Apologetics,  Church,  Theology

Why the Pope is not Biblical or Christian

Is the pope the leader of the Christian world? I regularly interact with young believers who assume that the Roman Catholic Church is just a variation of legitimate Christianity, similar to the difference between Baptists and Presbyterians. However, the differences between Catholics and other Christians are very significant. Indeed, these differences are actually irreconcilable.

That is why Protestants celebrate the Reformation every October 31. On October 31, 1517, a young priest by the name of Martin Luther posted 95 theses on a castle door in Wittenberg, Germany. These 95 theses were revolutionary and ended up being a partial catalyst for launching the Reformation away from the Catholic doctrine and teaching.

Catholicism and a Different Way of Salvation

One of the most significant differences between the Catholic church and those who broke away from Catholicism is the issue of salvation. Catholic theology teaches that man must work in cooperation to help achieve justification. However, as I have explained elsewhere, the Catholic emphasis on works is contrary to what the Bible teaches about salvation being all of grace. So, in a very real sense, Catholics reject the core belief of Christianity. Although Catholics are labeled as “Christian,” the reality is that if they hold to Catholic theology, they are a part of the billions of Christians who are not real Christians.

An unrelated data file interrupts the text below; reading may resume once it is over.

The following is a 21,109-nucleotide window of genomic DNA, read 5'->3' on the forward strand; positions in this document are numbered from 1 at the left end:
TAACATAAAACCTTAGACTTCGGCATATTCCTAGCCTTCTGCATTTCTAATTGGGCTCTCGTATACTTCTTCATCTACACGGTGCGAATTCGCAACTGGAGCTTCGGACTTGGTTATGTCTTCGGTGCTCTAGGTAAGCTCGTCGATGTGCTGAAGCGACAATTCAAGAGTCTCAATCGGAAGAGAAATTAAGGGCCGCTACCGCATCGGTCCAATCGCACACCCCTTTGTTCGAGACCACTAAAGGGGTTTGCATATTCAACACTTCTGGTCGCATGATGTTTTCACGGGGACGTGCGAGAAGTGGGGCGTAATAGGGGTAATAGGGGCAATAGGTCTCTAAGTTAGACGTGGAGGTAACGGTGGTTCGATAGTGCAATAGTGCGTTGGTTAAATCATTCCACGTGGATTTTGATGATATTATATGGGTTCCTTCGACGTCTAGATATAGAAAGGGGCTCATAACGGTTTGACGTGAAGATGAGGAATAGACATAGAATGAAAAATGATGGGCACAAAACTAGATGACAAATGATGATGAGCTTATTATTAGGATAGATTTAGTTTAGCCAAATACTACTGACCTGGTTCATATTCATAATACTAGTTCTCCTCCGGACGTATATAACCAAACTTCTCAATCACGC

Catholicism and the Inerrant Pope

In addition to the significant problems of Catholic belief about salvation, Catholics also have errant beliefs about the pope being an inerrant leader of the church. Notice James O’Connor’s words about the Catholic Pope.

We teach and declare that it is a dogma of faith that the Roman Pontiff … is not able to err when, exercising his office as supreme teacher of all Christians, he defines, by his apostolic authority, what must be held as belonging to the faith or must be rejected as contrary to the faith by the universal Church in matters of faith and morals; and his decrees or judgments, irreformable of themselves, must be accepted and held with the full submission of faith as soon as one becomes aware of them.

James O’Connor, The Gift of Infallibility, 7.
photo of pope john paul II
Pope John Paul II

Now, I just want to clarify that I have good friends who are members of the Roman Catholic Church (RCC). I definitely love them and appreciate them. However, at the same time, it saddens me to see them give undue authority and power to someone who claims to be Christ’s “vicar [special representative] on the earth.” Hence, I would like to challenge my friends who believe in the authenticity of the pope to consider the following thoughts.

Does the Bible give reason to believe Peter was the first pope?

RCC theologians champion Matthew 16:18-20 saying it is here that Peter is given his papal commission. However, it is ironic that just a few verses later Peter demonstrates his impetuous and sinful nature by playing the role of Satan, trying to hinder Christ (Matt 16:22-23). There was also a similar occurrence in Matthew 17 at the Mount of Transfiguration. Peter once again impetuously speaks and Luke reminds us that Peter did not know what he was saying (Luke 9:33).